Micro-loans are a promising means of promoting entrepreneurship, but conventional loan products are often unsuited to the needs of small businesses in developing countries. Offering microenterprise borrowers the ability to postpone loan payments when needed may encourage long-term investments in business expansion and help owners cope with financial hardship. An IPA research team partnered with Kiva and Fundación Mario Santo Domingo (FMSD) in Colombia to examine the impact of a flexible credit product on microentrepreneurs’ demand for loans, business activity, and resilience to unexpected events and emergencies.
Hundreds of millions of people in the developing world operate their own business, and micro-loans are a means through which these microenterprises can expand. However, evidence suggests that the loan products offered by most microfinance institutions (MFIs) do not suit the needs of microenterprise clients. Most micro-loans follow rigid repayment schedules that begin immediately after loan disbursement, which are not conducive to long-term investments in business expansion. Moreover, the seasonal and unpredictable nature of micro-entrepreneurs’ income makes financial planning around repayment deadlines difficult. Researchers in Colombia are examining the impact of a credit product with more flexible terms of repayment on entrepreneurs’ loan take-up, business activity, and resilience to unexpected events.
This evaluation is being conducted in partnership with Kiva and Fundación Mario Santo Domingo (FMSD), Kiva’s local field partner. Kiva is an international microfinance organization that connects lenders in high-income countries-predominantly individuals looking to fund social projects-to borrowers in low-income countries. Kiva conducts its operations in northern Colombia through FMSD, a social services nonprofit that offers loans, job training and housing.
The study involves offering loans to entrepreneurs across the metropolitan areas of three major Colombian cities where FMSD operates (Barranquilla, Cartagena, and Bogotá). Participants are small business owners, the majority being one-person commercial enterprises. A third of the study sample had taken out another loan with another MFI in the past.
An IPA research team is conducting a randomized evaluation to evaluate the impact of a flexible credit product on entrepreneurs’ demand for loans, business activity, and resilience to unexpected events and emergencies.
FMSD approached small business owners through door-to-door marketing campaigns and community outreach events and randomly offered them one of two loan contracts with either standard or flexible repayment terms. In total 8,654 entrepreneurs were approached. Of those, 23% were randomly assigned to initial offers of the flexible loan product with the remaining 77% receiving an offer for a standard (rigid) loan. Among those who received a standard offer and were approved for a loan, 51% were “upgraded” to a flexible loan contract.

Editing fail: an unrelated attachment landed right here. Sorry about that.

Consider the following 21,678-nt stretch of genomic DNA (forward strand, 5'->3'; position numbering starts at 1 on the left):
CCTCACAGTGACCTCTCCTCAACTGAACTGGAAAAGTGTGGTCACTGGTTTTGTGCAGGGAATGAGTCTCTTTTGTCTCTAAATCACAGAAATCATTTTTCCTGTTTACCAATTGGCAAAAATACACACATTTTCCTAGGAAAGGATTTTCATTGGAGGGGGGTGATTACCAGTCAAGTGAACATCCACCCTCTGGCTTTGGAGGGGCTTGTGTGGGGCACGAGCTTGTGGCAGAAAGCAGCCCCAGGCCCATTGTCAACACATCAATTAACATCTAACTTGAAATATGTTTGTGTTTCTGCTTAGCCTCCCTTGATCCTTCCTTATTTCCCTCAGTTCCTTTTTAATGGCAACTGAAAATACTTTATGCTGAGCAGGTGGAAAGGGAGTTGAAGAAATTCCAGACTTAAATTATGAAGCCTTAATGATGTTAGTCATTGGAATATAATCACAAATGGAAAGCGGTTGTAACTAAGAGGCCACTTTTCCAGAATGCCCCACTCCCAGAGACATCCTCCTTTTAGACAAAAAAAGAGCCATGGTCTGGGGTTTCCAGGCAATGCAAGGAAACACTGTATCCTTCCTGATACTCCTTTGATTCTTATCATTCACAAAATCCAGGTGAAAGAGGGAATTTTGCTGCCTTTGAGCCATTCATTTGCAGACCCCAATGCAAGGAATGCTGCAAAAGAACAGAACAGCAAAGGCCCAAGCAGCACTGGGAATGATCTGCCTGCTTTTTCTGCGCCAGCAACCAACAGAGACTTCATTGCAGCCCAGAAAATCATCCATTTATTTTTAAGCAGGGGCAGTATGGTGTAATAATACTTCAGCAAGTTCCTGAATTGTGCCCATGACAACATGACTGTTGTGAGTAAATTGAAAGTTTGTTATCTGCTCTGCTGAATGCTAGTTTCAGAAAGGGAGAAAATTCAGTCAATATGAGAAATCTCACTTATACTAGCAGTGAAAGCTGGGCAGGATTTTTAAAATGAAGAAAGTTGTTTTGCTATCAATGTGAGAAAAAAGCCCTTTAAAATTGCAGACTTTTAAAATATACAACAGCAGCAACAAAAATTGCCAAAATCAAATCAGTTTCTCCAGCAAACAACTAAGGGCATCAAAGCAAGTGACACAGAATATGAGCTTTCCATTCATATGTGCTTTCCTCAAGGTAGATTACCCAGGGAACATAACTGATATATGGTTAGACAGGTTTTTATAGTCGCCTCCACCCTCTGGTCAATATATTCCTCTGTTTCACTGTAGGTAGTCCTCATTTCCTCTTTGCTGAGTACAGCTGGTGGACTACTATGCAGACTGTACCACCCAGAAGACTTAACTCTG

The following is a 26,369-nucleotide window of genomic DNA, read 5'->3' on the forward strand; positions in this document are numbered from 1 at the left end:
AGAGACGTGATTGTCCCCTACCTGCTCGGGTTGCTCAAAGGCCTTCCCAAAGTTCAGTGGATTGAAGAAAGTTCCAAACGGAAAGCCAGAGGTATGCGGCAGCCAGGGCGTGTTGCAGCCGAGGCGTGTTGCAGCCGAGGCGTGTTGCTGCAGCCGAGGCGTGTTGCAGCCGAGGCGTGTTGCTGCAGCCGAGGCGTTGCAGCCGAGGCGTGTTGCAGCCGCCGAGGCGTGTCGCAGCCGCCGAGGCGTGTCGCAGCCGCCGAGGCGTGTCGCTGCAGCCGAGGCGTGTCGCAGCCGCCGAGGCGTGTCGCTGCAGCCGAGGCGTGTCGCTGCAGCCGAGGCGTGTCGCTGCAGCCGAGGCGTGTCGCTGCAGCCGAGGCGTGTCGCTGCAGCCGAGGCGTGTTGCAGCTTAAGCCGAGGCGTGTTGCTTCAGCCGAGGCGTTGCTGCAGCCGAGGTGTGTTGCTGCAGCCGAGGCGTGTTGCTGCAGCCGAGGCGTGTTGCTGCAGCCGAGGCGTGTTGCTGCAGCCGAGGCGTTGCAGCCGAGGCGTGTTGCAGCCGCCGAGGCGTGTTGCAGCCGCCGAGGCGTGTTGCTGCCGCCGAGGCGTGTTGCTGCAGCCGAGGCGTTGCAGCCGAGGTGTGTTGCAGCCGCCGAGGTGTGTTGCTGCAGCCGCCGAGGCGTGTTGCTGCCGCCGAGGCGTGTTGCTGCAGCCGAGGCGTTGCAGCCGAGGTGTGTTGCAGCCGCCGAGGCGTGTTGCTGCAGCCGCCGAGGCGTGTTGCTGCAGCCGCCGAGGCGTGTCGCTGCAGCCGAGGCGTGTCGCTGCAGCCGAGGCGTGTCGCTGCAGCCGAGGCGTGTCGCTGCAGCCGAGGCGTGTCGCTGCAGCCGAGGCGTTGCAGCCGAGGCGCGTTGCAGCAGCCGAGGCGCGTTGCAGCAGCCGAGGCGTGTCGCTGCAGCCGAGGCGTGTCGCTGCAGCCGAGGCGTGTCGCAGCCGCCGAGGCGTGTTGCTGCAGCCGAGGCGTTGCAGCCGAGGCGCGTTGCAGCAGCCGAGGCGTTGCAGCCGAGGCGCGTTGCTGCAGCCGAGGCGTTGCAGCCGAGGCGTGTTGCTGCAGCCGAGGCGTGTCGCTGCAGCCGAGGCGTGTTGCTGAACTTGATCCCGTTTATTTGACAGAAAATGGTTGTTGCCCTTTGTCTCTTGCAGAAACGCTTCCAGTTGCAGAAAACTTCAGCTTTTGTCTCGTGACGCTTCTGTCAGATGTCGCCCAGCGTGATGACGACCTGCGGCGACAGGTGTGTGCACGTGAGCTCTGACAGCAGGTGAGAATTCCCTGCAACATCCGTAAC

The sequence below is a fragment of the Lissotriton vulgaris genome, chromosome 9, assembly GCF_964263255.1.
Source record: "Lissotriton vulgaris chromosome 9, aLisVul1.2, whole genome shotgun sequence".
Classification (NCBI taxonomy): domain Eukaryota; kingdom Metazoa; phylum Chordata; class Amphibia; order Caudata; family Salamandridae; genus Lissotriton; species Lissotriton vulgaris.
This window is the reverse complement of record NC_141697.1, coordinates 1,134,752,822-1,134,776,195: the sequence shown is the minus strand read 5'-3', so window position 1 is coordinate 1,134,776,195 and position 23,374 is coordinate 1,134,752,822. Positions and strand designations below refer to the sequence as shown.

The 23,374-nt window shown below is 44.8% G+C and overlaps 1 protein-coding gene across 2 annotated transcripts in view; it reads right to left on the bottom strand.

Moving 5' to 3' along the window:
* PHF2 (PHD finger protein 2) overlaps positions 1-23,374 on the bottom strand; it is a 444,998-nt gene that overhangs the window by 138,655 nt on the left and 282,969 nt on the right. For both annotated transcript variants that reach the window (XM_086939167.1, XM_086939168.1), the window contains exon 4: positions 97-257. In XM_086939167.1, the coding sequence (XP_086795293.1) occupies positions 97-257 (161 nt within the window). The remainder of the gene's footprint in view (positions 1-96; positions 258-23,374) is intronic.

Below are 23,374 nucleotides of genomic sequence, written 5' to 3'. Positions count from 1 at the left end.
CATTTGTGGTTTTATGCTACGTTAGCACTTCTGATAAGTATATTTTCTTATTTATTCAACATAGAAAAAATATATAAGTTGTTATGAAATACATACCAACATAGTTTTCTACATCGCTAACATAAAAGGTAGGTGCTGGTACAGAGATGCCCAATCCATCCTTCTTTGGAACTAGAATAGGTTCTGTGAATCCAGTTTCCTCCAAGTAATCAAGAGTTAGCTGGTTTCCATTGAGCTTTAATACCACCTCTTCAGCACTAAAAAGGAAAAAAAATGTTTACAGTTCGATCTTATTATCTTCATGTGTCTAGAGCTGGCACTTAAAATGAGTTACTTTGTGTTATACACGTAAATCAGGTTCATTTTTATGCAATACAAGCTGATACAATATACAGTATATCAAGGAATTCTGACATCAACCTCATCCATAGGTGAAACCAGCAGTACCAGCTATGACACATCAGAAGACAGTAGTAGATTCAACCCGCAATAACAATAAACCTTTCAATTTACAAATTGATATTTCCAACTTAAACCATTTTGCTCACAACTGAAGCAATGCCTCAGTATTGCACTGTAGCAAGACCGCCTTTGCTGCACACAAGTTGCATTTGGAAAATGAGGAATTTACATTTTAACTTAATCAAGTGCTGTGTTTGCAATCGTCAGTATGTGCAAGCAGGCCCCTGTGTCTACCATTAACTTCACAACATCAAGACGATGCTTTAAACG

In total, 2,482 applicants were approved for a loan, 24% (584) with flexible contracts and an initial flexible offer, 39% (975) with a flexible contract after an initial standard offer and 37% (923) with a standard contract after a standard offer.
Unlike conventional loan products, recipients of the flexible loans had the option to pay only the interest portion of their debt and postpone the repayment of the principal, the amount of the loan, up to three times for every twelve months of maturity. Borrowers could also choose whether to pay this postponed amount as an additional installment, essentially extending the loan period, or to repay the postponed amount before the initial loan period had concluded.
To measure demand for flexible credit products, researchers measured the take-up of both credit products following the marketing campaign, and will compare the application rate of participants who received a standard loan offer against those who received a flexible loan offer.
To measure whether flexible loans help entrepreneurs invest more productively and cope with unexpected shocks to income, the research team will collect data on small business owners’ business activity, investment decisions, likelihood of repayment, and resilience to financial emergencies.
The business activity analysis will have two parts: In the first, researches will study the effect of the flexible credit contract among those who received a standard offer by comparing the outcomes of participants who received both a standard offer and standard contract against those who received a standard offer and flexible contract. In the second, researchers will study how the offer of flexible credit affects the type of entrepreneurs who choose to borrow by comparing the outcomes of participants who received both a flexible offer and flexible contract against those who received a standard offer and flexible contract.
Study on-going; results forthcoming